Podbrdo is an urbanized village in the narrow bottom of the upper Baška Grapa, next to the Jesenice - Nova Gorica railway line and the road from Bohinjska Bistrica or Železniki via Petrovi Brdo to Most na Soča in the municipality of Tolmin. It has 759 inhabitants. It lies at the confluence of the stream Batava and Mačji potok and Mlečni potok with Bača river, located below Petrovo Brdo, once a very important pass between Posočje and Posavije. The Bača woolen factory was very important in Podbrdo, we also have an elementary school, an bar and several shops. It is a starting point for visiting the natural heritage in the wider area: the gorges and waterfalls of Mačji potok (Kocenpoh, Ruscev slap na Batava, Jerempoh), geomorphological phenomena and habitats of endemic, rare and protected plants on Črna prst (1844 m) and Porezen (1630 m).

Among the cultural and historical monuments, the most important one is the baroque parish church of St. Nicholas, several houses from the 19th century, monument to victims of the construction of the Bohinj tunnel and monument of the Second World War.

The village was established in the 16th century in the area of the Tyrolean colonization (Richtaria Nemški Rut) in the 13th century as the hamlet of village Bača, mentioned in the urban register from 1377 under the name Binchinuel.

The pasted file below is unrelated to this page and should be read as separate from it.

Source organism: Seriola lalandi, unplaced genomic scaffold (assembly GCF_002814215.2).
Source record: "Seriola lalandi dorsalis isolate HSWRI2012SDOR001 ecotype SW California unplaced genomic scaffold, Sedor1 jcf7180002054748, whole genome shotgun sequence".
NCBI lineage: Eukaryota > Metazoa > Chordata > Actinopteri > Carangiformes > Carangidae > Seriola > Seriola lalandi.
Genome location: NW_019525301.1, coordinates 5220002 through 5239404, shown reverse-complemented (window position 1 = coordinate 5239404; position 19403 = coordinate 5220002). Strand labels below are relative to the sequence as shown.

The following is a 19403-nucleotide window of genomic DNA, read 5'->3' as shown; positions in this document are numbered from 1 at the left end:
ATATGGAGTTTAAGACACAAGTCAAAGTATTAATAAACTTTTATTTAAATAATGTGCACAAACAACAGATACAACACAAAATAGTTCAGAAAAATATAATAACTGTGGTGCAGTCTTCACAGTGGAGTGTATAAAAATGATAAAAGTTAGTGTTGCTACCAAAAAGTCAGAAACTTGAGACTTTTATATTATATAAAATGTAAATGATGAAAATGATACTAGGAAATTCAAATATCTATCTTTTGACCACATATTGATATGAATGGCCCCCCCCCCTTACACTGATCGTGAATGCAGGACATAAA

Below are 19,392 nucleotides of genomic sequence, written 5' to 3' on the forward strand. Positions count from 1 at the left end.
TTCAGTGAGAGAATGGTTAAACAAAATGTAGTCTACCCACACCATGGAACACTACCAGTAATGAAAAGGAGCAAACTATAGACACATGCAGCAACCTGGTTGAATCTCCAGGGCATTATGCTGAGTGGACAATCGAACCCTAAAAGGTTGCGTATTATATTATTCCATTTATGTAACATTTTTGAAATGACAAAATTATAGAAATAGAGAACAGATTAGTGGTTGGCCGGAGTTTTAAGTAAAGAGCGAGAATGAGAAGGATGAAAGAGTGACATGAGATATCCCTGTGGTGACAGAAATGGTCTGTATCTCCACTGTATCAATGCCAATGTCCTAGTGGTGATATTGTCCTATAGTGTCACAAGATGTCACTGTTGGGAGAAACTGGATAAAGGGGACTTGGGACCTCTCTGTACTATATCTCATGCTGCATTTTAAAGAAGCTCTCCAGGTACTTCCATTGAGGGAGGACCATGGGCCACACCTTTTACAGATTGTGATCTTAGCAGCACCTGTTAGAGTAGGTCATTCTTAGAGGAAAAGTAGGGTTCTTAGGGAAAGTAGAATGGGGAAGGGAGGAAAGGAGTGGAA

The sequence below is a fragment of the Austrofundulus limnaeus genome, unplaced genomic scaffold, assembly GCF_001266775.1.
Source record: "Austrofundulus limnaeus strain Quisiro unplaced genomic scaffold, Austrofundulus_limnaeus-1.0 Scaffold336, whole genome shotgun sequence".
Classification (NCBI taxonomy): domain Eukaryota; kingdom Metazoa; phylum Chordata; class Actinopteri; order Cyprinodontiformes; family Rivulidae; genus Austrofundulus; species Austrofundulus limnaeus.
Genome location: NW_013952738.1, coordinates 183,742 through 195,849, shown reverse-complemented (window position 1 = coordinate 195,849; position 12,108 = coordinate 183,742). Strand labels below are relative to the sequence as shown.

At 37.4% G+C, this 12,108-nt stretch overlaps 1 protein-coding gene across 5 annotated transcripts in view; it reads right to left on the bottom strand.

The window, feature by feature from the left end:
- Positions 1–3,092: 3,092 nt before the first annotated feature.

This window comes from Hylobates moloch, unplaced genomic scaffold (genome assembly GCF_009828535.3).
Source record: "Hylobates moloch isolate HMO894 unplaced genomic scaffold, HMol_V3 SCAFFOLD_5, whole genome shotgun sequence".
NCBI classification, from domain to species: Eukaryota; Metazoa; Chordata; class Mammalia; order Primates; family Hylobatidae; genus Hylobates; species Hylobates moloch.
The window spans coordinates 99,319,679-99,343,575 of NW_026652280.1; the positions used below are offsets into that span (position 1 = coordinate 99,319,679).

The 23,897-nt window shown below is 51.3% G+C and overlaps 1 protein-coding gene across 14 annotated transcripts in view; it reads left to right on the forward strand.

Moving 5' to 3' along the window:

The Church of St. Nicholas is mentioned in 1588, since 1848 it has been the seat of the parish. From 1767, there was a customs house and an office for collecting the wine tax (tax). The road connection with Tolmin has existed since 1892, previously only a freight route led through Podbrda through the Bača valley and over Vrh Bače (1281 m) to Bohinj; the so-called Bohinj rail line was built in 1906.

From 1918 to 1943, Podbrdo was Italian, as a town next to the border with a large army and police force, it was under great pressure of Italianization. The population participated in various forms of resistance. As in most of the settlements of the Tyrolean colonization, mainly German names are prevalent here, and the population settled down in the 18th century.

Podbrdo got its current appearance with the construction of the Woolen Factory Bača after World War II. world war, in which the majority of the population was employed. The closure of the factory in 2002 hit the place very hard. Today, most people travel to work to Bohinjska Bistrica, Jesenice, Tolmin or even in the distant Cerkno. (Source: Primary School Podbrdo).